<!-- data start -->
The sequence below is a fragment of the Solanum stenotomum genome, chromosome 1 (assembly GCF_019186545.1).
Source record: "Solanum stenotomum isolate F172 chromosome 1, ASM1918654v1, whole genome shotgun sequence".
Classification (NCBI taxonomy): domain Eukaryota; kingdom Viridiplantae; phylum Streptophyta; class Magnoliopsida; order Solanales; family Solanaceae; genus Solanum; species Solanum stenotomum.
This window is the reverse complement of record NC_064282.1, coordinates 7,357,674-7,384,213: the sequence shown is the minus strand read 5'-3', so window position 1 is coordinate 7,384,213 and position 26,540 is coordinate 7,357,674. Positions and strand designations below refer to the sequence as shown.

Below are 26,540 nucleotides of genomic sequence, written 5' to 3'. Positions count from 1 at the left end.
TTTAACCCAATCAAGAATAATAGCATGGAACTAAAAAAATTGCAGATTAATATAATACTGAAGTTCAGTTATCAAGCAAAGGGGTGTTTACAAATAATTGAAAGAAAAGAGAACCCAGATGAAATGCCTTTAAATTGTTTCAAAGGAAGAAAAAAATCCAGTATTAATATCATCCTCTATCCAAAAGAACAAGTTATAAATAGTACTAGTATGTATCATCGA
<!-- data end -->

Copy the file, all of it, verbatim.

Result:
The sequence below is a fragment of the Solanum stenotomum genome, chromosome 1 (assembly GCF_019186545.1).
Source record: "Solanum stenotomum isolate F172 chromosome 1, ASM1918654v1, whole genome shotgun sequence".
Classification (NCBI taxonomy): domain Eukaryota; kingdom Viridiplantae; phylum Streptophyta; class Magnoliopsida; order Solanales; family Solanaceae; genus Solanum; species Solanum stenotomum.
This window is the reverse complement of record NC_064282.1, coordinates 7,357,674-7,384,213: the sequence shown is the minus strand read 5'-3', so window position 1 is coordinate 7,384,213 and position 26,540 is coordinate 7,357,674. Positions and strand designations below refer to the sequence as shown.

Below are 26,540 nucleotides of genomic sequence, written 5' to 3'. Positions count from 1 at the left end.
TTTAACCCAATCAAGAATAATAGCATGGAACTAAAAAAATTGCAGATTAATATAATACTGAAGTTCAGTTATCAAGCAAAGGGGTGTTTACAAATAATTGAAAGAAAAGAGAACCCAGATGAAATGCCTTTAAATTGTTTCAAAGGAAGAAAAAAATCCAGTATTAATATCATCCTCTATCCAAAAGAACAAGTTATAAATAGTACTAGTATGTATCATCGA